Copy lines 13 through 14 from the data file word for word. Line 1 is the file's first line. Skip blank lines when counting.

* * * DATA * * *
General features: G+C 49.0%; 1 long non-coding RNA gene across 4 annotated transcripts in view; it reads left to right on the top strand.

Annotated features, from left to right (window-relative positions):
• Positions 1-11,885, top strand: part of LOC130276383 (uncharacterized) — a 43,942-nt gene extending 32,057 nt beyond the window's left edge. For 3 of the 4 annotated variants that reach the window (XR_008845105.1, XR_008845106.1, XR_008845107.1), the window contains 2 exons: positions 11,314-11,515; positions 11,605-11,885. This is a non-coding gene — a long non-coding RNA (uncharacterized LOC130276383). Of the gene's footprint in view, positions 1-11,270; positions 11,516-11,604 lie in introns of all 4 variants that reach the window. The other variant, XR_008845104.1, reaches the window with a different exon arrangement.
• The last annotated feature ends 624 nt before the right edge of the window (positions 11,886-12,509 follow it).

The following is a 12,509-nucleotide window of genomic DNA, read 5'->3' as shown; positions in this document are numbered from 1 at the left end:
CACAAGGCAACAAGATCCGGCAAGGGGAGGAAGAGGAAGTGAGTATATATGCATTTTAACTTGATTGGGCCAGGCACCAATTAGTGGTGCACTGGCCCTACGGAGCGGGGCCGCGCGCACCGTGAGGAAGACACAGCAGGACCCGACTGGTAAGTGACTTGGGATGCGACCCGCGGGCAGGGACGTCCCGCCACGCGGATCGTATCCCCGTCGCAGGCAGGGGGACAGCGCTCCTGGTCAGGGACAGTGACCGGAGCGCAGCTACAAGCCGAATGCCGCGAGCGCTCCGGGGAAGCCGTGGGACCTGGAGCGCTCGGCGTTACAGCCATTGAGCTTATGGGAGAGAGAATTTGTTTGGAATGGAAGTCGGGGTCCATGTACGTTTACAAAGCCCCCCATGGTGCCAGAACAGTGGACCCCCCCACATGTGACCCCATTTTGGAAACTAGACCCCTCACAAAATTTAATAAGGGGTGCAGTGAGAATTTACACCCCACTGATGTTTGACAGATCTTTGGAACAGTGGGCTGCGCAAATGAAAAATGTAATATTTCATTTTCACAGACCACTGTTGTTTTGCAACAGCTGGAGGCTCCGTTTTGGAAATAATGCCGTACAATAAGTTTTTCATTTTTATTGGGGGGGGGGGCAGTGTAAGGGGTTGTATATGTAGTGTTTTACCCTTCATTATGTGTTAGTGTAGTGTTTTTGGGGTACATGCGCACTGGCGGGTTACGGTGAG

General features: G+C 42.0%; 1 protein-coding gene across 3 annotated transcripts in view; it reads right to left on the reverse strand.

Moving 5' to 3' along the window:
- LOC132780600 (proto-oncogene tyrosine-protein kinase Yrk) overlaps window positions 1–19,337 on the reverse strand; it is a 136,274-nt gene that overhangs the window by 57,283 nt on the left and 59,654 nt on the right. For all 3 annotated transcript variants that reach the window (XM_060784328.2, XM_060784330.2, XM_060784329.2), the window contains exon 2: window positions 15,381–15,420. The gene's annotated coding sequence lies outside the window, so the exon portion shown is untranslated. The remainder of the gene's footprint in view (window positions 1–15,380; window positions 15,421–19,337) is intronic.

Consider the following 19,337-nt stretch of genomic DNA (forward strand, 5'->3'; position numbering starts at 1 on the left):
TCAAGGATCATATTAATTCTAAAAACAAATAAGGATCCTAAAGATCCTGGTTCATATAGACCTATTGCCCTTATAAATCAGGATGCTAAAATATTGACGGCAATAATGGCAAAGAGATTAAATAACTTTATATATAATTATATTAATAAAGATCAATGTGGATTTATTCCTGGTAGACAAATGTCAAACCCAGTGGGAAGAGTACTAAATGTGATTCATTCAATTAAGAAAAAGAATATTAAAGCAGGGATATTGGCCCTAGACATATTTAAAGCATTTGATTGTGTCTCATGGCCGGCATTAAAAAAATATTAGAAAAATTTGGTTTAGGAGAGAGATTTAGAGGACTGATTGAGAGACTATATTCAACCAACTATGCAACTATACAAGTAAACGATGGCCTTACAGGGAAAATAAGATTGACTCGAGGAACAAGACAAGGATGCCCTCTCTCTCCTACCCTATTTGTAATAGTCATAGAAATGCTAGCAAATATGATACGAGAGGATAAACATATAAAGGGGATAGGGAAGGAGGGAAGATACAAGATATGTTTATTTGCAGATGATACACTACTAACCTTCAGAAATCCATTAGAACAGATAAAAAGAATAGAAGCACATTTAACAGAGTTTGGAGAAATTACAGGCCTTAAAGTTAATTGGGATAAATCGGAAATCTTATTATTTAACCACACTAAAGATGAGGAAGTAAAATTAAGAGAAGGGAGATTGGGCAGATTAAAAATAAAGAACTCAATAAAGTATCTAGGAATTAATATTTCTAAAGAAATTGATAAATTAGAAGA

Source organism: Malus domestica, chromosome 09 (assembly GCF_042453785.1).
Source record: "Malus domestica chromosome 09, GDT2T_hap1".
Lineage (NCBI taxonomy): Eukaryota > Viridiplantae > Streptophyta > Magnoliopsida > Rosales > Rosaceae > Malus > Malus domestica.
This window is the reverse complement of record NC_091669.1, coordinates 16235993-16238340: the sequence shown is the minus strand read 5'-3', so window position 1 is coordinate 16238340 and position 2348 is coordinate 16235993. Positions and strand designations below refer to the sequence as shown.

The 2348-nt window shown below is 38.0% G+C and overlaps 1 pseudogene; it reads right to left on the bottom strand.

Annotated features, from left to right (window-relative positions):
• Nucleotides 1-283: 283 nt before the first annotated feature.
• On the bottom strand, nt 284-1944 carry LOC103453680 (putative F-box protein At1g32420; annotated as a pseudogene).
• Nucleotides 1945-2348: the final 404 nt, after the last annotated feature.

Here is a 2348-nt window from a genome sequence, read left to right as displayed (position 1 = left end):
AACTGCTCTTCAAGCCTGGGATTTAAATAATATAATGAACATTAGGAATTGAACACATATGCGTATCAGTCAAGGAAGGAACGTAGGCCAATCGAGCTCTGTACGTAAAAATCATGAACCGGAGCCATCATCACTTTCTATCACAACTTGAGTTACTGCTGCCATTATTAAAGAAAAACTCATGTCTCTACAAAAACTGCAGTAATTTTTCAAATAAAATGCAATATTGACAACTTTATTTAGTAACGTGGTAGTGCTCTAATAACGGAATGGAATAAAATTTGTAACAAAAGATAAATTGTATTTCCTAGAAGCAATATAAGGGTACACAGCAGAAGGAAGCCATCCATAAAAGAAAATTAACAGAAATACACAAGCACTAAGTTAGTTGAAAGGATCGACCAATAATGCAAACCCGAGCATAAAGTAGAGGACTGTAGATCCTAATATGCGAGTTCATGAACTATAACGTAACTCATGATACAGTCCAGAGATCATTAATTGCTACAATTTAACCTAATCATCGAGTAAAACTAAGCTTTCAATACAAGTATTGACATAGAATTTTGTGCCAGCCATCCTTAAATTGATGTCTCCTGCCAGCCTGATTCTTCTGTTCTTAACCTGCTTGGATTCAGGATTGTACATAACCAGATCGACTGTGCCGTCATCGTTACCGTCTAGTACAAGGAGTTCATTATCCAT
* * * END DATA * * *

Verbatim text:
Source record: "Malus domestica chromosome 09, GDT2T_hap1".
Lineage (NCBI taxonomy): Eukaryota > Viridiplantae > Streptophyta > Magnoliopsida > Rosales > Rosaceae > Malus > Malus domestica.